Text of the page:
French bodybuilder Edgard John Augustin was just four years old when his mother lost control of the family car, smashing into a highway guard rail. Augustin awoke from the crash to discover that both of his legs were missing below the knee; his older brother had lost one leg, while his mother escaped with minor injuries.
After a year of intense physical therapy in Paris, Augustin returned with his family to their native French Guiana. But while his physical rehabilitation was underway, the process of negotiating life as a double amputee was just beginning. When he completed high school a decade later and returned to France to pursue his education, he discovered a love for working out (though he endeavored to keep his prostheses a secret, then, hiding them behind concealing clothing).
Eventually, he was approached to star in a photoshoot that would made clear the extent of his childhood injuries. Those photos, with his prostheses in full view, met with a rapturous response on Facebook, and Augustin's new life as the "Bionic Body" had begun. Now 31, Augustin has gone on to forge a career as a champion bodybuilder.
We recently spoke with Augustin to learn more about his story.
InsideHook: How does a child begin to deal with a catastrophic injury like the one you suffered?
Edgard John Augustin: Children have an incredible capacity to confront pain. I spent a lot of time with my brother during our treatment, or playing outside. When we were together, I no longer felt alone or different. We were young, we had to learn to walk again — then run, ride a bike, climb trees — and also to accept how others stared at us.
IH: I would imagine other children might not know what to make of you guys.
EJA: My childhood was punctuated by medical care, surgeries and rehabilitation, and I missed school regularly because of that. I was often set apart by the other children. Things that are unfamiliar can be scary — not just for kids but for adults, too, across the board. It's just part of the human condition.
IH: What was your earliest impulse to begin working out?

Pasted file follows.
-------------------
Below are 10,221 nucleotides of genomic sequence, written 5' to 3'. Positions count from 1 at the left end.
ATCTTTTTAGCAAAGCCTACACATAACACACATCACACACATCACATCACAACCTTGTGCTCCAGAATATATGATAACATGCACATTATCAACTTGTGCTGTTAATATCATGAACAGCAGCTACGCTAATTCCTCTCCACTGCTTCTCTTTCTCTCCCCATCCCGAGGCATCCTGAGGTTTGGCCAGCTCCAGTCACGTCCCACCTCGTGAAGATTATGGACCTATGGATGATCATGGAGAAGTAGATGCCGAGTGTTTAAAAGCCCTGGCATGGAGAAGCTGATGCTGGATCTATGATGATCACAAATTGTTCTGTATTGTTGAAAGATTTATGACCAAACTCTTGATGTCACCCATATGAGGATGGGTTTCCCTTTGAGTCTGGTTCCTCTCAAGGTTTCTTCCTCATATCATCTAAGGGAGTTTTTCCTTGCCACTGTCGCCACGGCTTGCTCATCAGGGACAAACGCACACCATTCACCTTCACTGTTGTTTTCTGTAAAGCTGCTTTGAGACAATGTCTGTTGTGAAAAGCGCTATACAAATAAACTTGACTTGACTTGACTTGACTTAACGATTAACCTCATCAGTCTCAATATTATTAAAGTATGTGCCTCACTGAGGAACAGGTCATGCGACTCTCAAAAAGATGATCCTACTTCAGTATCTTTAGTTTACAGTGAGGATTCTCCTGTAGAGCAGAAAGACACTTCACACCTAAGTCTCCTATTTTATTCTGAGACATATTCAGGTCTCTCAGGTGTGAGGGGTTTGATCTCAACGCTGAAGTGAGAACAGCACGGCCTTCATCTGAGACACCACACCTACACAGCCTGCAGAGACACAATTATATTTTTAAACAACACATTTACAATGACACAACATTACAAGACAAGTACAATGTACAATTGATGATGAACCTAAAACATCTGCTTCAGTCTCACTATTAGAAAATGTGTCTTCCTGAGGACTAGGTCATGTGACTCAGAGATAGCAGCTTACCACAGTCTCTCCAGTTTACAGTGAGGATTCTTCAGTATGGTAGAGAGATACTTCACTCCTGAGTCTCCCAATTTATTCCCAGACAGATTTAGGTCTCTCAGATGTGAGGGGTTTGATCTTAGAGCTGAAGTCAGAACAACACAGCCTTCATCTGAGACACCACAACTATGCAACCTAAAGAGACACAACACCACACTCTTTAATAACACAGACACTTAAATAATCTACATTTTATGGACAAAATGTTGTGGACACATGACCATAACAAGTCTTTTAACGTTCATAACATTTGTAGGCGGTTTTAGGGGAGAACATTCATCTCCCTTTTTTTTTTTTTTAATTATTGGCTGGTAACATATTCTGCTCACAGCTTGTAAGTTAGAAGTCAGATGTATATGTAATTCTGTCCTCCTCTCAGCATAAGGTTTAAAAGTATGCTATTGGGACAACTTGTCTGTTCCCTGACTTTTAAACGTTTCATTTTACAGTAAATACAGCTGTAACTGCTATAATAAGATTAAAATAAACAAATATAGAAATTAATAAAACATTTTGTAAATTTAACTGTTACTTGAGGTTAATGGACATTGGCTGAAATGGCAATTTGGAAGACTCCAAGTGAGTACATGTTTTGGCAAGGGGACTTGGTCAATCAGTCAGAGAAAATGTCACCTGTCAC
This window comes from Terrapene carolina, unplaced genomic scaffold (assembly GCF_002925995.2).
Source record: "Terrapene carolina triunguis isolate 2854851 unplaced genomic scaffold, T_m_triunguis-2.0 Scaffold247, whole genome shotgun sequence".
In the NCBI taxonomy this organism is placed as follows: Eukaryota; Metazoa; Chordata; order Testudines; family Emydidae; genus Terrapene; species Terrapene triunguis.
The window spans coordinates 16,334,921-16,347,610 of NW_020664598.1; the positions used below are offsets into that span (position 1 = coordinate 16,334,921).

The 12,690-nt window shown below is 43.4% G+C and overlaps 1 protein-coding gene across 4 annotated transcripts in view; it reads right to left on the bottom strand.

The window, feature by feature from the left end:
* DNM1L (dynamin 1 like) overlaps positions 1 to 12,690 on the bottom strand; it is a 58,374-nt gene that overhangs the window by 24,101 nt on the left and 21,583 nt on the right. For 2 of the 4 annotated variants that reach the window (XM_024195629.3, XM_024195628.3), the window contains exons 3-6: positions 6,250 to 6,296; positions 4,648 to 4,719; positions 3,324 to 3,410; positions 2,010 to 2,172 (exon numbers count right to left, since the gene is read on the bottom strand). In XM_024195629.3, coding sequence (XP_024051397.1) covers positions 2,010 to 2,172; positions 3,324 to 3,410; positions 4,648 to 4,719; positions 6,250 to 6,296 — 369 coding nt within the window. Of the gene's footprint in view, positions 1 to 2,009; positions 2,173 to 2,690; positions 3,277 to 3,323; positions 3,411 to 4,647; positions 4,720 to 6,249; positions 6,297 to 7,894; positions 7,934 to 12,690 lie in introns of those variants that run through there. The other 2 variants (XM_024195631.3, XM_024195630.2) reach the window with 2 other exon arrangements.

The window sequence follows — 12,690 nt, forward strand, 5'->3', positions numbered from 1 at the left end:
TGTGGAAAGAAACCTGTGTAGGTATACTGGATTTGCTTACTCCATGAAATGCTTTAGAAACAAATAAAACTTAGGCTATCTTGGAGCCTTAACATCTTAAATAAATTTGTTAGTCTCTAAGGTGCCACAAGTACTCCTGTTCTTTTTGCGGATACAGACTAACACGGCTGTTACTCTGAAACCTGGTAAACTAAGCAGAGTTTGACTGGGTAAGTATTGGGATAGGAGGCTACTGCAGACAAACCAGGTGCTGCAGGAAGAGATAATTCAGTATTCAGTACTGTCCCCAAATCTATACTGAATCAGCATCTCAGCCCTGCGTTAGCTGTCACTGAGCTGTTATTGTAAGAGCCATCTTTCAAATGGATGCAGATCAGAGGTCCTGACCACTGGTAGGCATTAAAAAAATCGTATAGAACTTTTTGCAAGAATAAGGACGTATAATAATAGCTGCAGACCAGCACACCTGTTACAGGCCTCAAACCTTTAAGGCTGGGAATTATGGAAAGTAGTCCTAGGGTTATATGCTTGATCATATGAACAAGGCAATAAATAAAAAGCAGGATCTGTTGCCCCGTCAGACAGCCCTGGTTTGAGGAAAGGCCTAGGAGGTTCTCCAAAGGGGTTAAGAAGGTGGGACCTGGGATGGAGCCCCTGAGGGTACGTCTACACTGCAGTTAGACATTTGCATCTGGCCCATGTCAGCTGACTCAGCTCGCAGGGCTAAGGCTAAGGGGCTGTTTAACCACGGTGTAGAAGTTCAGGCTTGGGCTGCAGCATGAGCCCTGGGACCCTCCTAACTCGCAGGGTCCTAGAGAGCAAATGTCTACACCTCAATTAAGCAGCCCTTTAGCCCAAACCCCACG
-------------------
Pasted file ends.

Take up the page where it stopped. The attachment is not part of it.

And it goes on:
EJA: I was overweight — obese, even — and I wanted to change both how I looked and my lifestyle. I did a single training session and after that I never stopped. Training gave me a sense of structure that I was able to impose on other areas of my life as well, including a strict and healthy diet. Along the way, I could feel myself get better: I grew confident as a result of my determination and never gave up. At this point I've been training for more than 10 years, and competing professionally for three.
IH: How did you come to the decision to compete professionally openly, with your prostheses?
EJA: Few people in my training circle knew about my handicap, as I made sure to hide my injuries behind my clothes. Then one day a photographer contacted me, looking to work together; I told him about my injuries and he proposed a photoshoot that would showcase my bodybuilding — and my unique situation. People reacted in quite an extraordinary way [after the photos were shared on Facebook]; I saw that my motivation and my determination resonated in a really positive way. Now I wear shorts to the beach or to the pool, even if sometimes I still get some looks or reactions that are harder to handle than others.
The same is true at the gym: in the past, I had been so scared of breaking my prostheses at the gym when I was working out my thighs and butt. Now I never omit a leg day from my weekly training — and I have new, advanced prostheses that can support a press of over 300 kilograms.
IH: At least in the U.S., the loss of limbs is top of mind because of the huge number of military personnel returning injured from the battlefield. What would you say to someone struggling to confront the loss of a limb?
EJA: The U.S. accords a place of importance to amputee soldiers — it’s clear even in France. It's difficult to directly relate my own situation to an adult who's lost a limb, or multiple limbs; as I said, children have a nearly infinite capacity to recover from anything. Even so, it still took a long time to accept how others viewed me. Sports helped tremendously.
The advice I'd give to others would be to have confidence in yourself and in those around you. What is different is scary, but the simple act of showing things as they are, of daring to do that, will inspire incredible admiration and respect in others. What I'd say is that you might be surprised by the positive impact you'd have on others. Without question, it will be impossible to live exactly as you have in the past. Thanks to technology, though, along with your own spirit, the love of friends and family, and the human ability to adapt, you can still lead a beautiful life.
My credo is: The sky is the limit.